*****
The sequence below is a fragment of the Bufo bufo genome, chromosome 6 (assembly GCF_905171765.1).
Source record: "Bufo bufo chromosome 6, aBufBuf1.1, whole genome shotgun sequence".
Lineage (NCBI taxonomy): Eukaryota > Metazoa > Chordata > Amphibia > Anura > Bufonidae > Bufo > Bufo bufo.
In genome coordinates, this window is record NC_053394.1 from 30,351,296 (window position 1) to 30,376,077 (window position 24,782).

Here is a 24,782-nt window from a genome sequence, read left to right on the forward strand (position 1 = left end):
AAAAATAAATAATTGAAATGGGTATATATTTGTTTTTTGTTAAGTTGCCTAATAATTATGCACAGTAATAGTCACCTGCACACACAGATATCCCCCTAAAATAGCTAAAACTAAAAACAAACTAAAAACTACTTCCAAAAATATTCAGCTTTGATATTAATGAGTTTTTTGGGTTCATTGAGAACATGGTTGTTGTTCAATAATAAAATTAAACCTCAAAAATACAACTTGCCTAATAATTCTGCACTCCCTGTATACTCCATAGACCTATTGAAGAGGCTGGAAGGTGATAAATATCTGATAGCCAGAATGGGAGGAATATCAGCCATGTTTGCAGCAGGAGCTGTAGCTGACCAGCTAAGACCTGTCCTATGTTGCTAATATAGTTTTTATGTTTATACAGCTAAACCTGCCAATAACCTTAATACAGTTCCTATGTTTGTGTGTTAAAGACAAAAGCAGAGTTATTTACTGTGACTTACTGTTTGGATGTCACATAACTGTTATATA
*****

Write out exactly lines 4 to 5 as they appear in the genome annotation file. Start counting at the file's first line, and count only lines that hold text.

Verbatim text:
In genome coordinates, this window is record NC_053394.1 from 30,351,296 (window position 1) to 30,376,077 (window position 24,782).

Here is a 24,782-nt window from a genome sequence, read left to right on the forward strand (position 1 = left end):